I am proud to have been awarded the finishing fellowship for my Ph.D. at Michigan Technological University; my journey has shaped me into a versatile human factors specialist (human factors, in simple terms, involves bridging the gap between humans and field ‘X’ to make that field more accessible and user-friendly for humans) with expertise spanning artificial intelligence, autonomous vehicles, rail safety, and public health. Drawing on my computer science background, I have always been captivated by the advancement of powerful AI systems and their potential to become more accessible, trustworthy, and dependable for humans. My primary research focus centers around explainable artificial intelligence (XAI) and its significance in comprehending the cognitive dynamics between humans and AI in autonomous vehicles.
Beyond my dissertation on XAI and human-AI team cognition in autonomous vehicles, I have actively engaged in research within the transportation and health sectors. This active involvement has substantially enhanced my comprehension of the human factors associated with these domains.
The advent of commercially available AI systems in autonomous vehicles represents remarkable progress. However, similar to other state-of-the-art AI systems, understanding these new AI systems within the context of autonomous vehicles can pose challenges for both vehicle occupants and individuals outside the vehicle. Instead of solely concentrating on explaining ‘why’ AI systems have made specific decisions, I firmly hold the belief that providing explanations on ‘how’ AI systems ‘may behave’ in specific patterns can be more effective. By making these behavioral patterns more understandable for users and drivers, we can elevate human-AI team cognition. To address these research questions, I have adopted a mixed-method approach for my Ph. D. dissertation that combines simulated quantitative behavioral studies with cognitive task analysis methodologies.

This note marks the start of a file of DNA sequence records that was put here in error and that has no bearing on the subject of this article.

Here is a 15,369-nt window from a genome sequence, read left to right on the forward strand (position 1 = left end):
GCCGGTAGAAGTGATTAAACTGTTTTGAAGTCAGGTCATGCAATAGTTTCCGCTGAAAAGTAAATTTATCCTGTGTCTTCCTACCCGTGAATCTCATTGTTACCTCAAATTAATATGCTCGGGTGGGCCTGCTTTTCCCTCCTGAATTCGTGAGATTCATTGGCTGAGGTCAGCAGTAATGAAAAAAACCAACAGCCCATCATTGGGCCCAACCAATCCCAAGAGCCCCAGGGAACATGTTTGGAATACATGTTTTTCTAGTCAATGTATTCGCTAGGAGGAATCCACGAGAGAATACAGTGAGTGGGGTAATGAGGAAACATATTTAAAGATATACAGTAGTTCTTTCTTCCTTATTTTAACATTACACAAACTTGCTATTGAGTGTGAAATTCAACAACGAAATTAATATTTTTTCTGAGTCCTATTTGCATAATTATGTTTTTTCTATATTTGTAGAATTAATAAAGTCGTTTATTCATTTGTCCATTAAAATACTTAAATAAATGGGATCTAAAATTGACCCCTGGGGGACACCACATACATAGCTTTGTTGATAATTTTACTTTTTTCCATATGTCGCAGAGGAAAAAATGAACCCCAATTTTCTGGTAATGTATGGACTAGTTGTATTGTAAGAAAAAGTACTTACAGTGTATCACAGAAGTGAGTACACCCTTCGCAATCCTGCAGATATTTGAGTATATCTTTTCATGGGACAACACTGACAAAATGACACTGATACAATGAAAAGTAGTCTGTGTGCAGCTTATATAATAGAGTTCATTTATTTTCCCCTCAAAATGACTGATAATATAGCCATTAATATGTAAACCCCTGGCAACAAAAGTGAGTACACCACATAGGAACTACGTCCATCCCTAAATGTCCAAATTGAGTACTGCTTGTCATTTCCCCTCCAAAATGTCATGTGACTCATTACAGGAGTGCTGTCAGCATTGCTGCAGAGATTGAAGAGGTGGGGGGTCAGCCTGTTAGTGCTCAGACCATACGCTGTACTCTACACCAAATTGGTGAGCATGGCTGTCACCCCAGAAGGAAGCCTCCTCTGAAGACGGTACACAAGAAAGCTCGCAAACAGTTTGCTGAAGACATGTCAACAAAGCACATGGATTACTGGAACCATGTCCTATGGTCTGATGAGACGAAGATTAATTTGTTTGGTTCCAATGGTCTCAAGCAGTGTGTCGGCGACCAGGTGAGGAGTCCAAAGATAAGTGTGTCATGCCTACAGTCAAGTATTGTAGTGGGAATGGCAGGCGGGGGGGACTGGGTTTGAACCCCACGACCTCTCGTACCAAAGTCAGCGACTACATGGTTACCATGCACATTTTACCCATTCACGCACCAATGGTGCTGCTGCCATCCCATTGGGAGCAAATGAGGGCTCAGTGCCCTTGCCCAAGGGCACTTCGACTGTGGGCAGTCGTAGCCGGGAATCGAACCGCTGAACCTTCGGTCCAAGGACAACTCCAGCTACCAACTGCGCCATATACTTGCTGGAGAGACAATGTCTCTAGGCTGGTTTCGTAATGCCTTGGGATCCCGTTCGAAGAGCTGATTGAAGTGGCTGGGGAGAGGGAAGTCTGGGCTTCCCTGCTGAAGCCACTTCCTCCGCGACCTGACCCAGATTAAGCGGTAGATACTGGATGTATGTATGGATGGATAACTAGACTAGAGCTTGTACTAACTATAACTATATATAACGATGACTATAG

I express my gratitude to the graduate dean awards advisory panel for selecting me as the recipient of the finishing fellowship. I am also deeply appreciative of the guidance and support provided by my mentors, Dr. Shane T. Mueller, and Dr. Elizabeth Veinott, as well as the other esteemed members of the Cognitive and Learning Sciences department at MTU. Their contributions have made Houghton feel like a second home to me. I would like to extend my gratitude to Dr. Robert Hoffman for his unwavering support throughout this journey. Finally, I would like to express my heartfelt appreciation to my wife, Dr. Lamia Alam, and my other family members for their unwavering support and understanding throughout the challenging phases of my Ph.D. journey. Their patience and encouragement have been invaluable to me.